In the 21st century it's important that we take every chance we’re given to spend time with each other as a family. People work longer hours than ever before and it just seems everyone is busy all the time, even before taking into account the added digital distractions around the place. Of course, on the continent, where lunch may be a two-hour break and people sometimes travel home from work for it, being much better at planning time to eat together is part of the culture. That means over here we have to try a little harder at it.
Rarely anyone in the UK goes home for lunch. In fact, most workers are lucky if they have 30 minutes for a lunch break, let alone an entire hour. For me, it’s important to spend as many dinner times together as possible. We can only share lunch together at the weekend and even then it can be rushed between swimming lessons, outings and plans to visit family. In the evenings there are days when the children eat first as we go to the gym over their usual dinnertime and then Ben and I eat afterwards. This can happen 2-3 times per week and so the rest of the time we are lucky to eat dinner together. We share 3-4 evening dinner times together and it’s a great way to catch up on each other’s days as well as enjoy great food. Some of the best meals, I believe, are those that can be shared between everyone; bowls of food in the middle of the table and everyone tucking in and helping themselves. An array of colour, texture and flavour that everyone can dig in to.
The best way to do that is to plan meals that necessitate everyone being together and sharing. That doesn't just mean show-stopping recipes, but also meals that are built up of different components as I mentioned above. At those meals, you have to reach over the person you are sitting next to in order to grab the bowl full of deliciousness you want to add to your plate. Some cultures even created food to be shared in this way and this is a list of some of the best. My family is of course vegan, so I want to show you how these popular sharing cuisines can also be plant based too!
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This cuisine is always a winner, that's how dishes like jerk chicken top the charts for ideal festival foods and sharing platters and now even us vegans no longer have to miss out. With jackfruit fast becoming a favourite meat substitute, it has the versatility to be used in numerous Jamaican dishes as it can be shredded or pulled and will soak up flavours just like meat. Whether you’re talking about a simple patty or stew with rice and peas, it’s all amazing. A lot of people think it’ll be too spicy for them, but that's rarely the case. Plus if you make it yourself then you get to control the spice levels! Get a spread of jerk jackfruit, rice and beans, greens, curried potatoes, jackfruit curry (instead of goat) and fried plantains and the whole family will be happy - all the more so for the sharing factor.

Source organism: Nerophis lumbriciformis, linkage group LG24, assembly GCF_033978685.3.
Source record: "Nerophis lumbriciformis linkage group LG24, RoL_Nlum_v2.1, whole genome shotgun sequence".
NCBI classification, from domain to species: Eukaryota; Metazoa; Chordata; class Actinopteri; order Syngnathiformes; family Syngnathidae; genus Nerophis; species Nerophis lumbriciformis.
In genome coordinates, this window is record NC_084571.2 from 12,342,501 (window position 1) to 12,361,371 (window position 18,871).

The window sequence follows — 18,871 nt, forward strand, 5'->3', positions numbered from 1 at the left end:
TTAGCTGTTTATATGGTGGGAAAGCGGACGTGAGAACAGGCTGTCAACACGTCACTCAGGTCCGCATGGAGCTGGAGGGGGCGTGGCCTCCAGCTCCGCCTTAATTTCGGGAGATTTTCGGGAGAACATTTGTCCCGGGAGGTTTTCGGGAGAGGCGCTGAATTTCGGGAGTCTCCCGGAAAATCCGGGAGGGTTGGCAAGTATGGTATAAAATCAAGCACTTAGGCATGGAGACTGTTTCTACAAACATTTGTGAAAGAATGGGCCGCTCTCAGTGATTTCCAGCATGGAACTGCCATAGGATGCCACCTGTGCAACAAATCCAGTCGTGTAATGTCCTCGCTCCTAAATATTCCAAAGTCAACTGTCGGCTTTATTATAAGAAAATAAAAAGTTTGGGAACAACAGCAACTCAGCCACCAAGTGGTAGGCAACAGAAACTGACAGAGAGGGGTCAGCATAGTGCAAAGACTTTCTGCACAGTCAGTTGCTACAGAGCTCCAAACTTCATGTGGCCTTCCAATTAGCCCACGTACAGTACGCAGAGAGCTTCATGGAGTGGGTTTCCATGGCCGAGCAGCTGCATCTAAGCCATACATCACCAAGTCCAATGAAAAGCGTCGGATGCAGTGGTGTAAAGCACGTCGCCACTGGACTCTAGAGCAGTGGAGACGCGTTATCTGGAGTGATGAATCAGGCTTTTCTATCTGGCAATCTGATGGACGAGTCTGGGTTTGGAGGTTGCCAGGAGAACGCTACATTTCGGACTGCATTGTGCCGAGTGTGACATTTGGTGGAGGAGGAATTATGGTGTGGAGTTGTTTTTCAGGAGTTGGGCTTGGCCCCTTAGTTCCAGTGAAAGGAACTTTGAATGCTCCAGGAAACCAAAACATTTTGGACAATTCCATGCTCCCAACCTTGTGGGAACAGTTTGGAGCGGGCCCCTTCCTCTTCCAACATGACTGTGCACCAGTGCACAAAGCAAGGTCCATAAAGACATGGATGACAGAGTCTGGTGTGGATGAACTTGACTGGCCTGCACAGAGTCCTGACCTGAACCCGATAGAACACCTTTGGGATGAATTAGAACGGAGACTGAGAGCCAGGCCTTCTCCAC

Indian is another great idea for all the family to enjoy together with spicy curry options for the adults and mild korma or paneer options for the younger ones. Load up the table with sides of vegetable samosas, onion bhajis and cauliflower pakora, along with doughy naan breads. Cook two or three different heats of curry and serve with plain boiled rice and mushroom fried rice. Whether you cook Indian food yourself at home or order takeout, there are plenty of options for vegans.
This is the classic option. And though Chinese takeaway may conjure up images of thick MSG-laden sauces, that's not so true of the present as it was back in the 1980s. Now there are far more authentic Chinese restaurants to choose from, with huge dim sum offerings, noodle soups and fresh salads. It is also seriously fun to make dim sum as a family, where everyone gets to choose different fillings and make their own batch to be shared out later. Save time and stress on making the wrappers yourself by getting them from your nearest Asian supermarket instead. Of course, there are so many vegetables in Chinese cuisine that it’s easy to make vegan versions of the lot.
Eating as a family is an important thing that we often lose sight of. Hopefully taking heed from these other cultures - ones that put a greater emphasis on sharing meals - can help to encourage eating together more. And to encourage eating more delicious food, even for us vegans!
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